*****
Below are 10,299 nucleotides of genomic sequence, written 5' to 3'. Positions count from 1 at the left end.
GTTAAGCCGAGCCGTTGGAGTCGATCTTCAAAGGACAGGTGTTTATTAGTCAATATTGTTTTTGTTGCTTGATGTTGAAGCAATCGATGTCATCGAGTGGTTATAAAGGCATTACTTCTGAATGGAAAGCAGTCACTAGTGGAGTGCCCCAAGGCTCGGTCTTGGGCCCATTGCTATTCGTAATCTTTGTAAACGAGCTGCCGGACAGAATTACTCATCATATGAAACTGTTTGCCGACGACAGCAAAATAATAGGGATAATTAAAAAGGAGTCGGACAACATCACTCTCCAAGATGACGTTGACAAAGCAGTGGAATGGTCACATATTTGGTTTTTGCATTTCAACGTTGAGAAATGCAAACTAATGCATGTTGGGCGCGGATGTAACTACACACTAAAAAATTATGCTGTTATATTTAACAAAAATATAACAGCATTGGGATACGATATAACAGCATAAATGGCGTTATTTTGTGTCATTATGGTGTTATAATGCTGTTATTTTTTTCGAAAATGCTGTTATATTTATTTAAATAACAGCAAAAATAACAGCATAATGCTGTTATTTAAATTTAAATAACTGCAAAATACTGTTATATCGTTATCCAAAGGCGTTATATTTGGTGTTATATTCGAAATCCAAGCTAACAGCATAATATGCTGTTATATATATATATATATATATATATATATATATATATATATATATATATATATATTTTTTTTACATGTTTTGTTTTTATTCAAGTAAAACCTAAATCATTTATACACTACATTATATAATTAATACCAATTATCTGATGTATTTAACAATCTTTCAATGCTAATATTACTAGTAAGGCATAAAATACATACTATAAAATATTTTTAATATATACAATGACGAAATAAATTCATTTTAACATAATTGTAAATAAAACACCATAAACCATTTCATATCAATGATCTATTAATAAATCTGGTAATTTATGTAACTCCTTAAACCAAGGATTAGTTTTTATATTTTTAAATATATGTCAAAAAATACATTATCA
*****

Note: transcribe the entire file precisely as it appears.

Below are 10,299 nucleotides of genomic sequence, written 5' to 3'. Positions count from 1 at the left end.
GTTAAGCCGAGCCGTTGGAGTCGATCTTCAAAGGACAGGTGTTTATTAGTCAATATTGTTTTTGTTGCTTGATGTTGAAGCAATCGATGTCATCGAGTGGTTATAAAGGCATTACTTCTGAATGGAAAGCAGTCACTAGTGGAGTGCCCCAAGGCTCGGTCTTGGGCCCATTGCTATTCGTAATCTTTGTAAACGAGCTGCCGGACAGAATTACTCATCATATGAAACTGTTTGCCGACGACAGCAAAATAATAGGGATAATTAAAAAGGAGTCGGACAACATCACTCTCCAAGATGACGTTGACAAAGCAGTGGAATGGTCACATATTTGGTTTTTGCATTTCAACGTTGAGAAATGCAAACTAATGCATGTTGGGCGCGGATGTAACTACACACTAAAAAATTATGCTGTTATATTTAACAAAAATATAACAGCATTGGGATACGATATAACAGCATAAATGGCGTTATTTTGTGTCATTATGGTGTTATAATGCTGTTATTTTTTTCGAAAATGCTGTTATATTTATTTAAATAACAGCAAAAATAACAGCATAATGCTGTTATTTAAATTTAAATAACTGCAAAATACTGTTATATCGTTATCCAAAGGCGTTATATTTGGTGTTATATTCGAAATCCAAGCTAACAGCATAATATGCTGTTATATATATATATATATATATATATATATATATATATATATATATATATATATATTTTTTTTACATGTTTTGTTTTTATTCAAGTAAAACCTAAATCATTTATACACTACATTATATAATTAATACCAATTATCTGATGTATTTAACAATCTTTCAATGCTAATATTACTAGTAAGGCATAAAATACATACTATAAAATATTTTTAATATATACAATGACGAAATAAATTCATTTTAACATAATTGTAAATAAAACACCATAAACCATTTCATATCAATGATCTATTAATAAATCTGGTAATTTATGTAACTCCTTAAACCAAGGATTAGTTTTTATATTTTTAAATATATGTCAAAAAATACATTATCA